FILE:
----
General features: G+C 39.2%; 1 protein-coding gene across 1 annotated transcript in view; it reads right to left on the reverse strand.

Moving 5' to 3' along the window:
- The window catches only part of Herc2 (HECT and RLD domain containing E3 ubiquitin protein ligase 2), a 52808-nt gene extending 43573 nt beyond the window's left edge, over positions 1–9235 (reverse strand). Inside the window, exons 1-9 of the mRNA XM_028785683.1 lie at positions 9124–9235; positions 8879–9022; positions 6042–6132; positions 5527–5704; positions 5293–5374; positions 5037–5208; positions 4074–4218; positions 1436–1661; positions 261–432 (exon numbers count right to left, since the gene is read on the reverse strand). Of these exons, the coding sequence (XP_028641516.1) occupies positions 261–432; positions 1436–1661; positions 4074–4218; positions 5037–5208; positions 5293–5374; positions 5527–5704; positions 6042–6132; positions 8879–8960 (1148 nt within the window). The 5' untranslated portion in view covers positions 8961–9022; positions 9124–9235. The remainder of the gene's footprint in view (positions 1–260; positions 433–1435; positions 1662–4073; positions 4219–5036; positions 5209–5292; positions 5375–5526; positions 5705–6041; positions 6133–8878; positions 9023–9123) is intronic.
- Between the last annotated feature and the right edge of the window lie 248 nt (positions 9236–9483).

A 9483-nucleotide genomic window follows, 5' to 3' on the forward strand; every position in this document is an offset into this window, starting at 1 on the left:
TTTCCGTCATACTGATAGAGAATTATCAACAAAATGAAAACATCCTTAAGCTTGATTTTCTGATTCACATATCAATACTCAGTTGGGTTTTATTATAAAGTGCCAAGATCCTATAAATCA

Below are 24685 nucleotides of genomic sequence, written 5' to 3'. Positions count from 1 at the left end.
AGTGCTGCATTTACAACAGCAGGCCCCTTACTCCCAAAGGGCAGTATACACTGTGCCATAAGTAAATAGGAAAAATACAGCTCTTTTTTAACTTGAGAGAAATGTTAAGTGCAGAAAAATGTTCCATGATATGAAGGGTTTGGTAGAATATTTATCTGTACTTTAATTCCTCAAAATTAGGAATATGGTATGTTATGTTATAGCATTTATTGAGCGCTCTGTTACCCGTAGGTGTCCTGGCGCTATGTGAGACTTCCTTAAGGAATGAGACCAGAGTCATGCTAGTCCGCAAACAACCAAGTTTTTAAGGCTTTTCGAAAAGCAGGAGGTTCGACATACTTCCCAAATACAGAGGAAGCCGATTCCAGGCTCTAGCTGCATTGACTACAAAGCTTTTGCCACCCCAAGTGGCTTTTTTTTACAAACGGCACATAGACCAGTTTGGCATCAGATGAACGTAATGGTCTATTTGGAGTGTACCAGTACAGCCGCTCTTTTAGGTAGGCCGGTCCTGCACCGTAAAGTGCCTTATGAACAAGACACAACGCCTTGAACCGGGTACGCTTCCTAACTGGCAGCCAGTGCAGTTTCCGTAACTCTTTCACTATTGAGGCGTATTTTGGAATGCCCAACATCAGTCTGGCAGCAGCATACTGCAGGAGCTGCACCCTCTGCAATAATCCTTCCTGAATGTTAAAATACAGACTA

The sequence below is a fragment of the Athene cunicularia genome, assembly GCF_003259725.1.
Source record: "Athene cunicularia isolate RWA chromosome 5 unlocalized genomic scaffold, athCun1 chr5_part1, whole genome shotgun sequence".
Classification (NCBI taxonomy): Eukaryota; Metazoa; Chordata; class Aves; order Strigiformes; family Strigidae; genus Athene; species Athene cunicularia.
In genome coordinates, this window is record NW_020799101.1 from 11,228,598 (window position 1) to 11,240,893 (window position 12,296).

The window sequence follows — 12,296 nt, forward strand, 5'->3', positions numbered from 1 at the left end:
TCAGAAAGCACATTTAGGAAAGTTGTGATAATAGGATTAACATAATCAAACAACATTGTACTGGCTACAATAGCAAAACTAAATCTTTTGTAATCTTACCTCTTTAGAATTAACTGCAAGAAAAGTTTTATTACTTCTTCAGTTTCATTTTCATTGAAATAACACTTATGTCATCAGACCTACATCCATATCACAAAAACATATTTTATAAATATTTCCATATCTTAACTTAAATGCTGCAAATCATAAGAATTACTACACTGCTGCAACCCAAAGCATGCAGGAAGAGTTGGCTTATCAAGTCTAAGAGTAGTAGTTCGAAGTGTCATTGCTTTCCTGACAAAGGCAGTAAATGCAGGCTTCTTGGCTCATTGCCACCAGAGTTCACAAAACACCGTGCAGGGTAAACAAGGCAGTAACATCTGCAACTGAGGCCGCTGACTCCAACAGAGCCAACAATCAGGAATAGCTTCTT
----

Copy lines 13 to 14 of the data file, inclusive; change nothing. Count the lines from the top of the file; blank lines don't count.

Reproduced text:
The window sequence follows — 12,296 nt, forward strand, 5'->3', positions numbered from 1 at the left end:
TCAGAAAGCACATTTAGGAAAGTTGTGATAATAGGATTAACATAATCAAACAACATTGTACTGGCTACAATAGCAAAACTAAATCTTTTGTAATCTTACCTCTTTAGAATTAACTGCAAGAAAAGTTTTATTACTTCTTCAGTTTCATTTTCATTGAAATAACACTTATGTCATCAGACCTACATCCATATCACAAAAACATATTTTATAAATATTTCCATATCTTAACTTAAATGCTGCAAATCATAAGAATTACTACACTGCTGCAACCCAAAGCATGCAGGAAGAGTTGGCTTATCAAGTCTAAGAGTAGTAGTTCGAAGTGTCATTGCTTTCCTGACAAAGGCAGTAAATGCAGGCTTCTTGGCTCATTGCCACCAGAGTTCACAAAACACCGTGCAGGGTAAACAAGGCAGTAACATCTGCAACTGAGGCCGCTGACTCCAACAGAGCCAACAATCAGGAATAGCTTCTT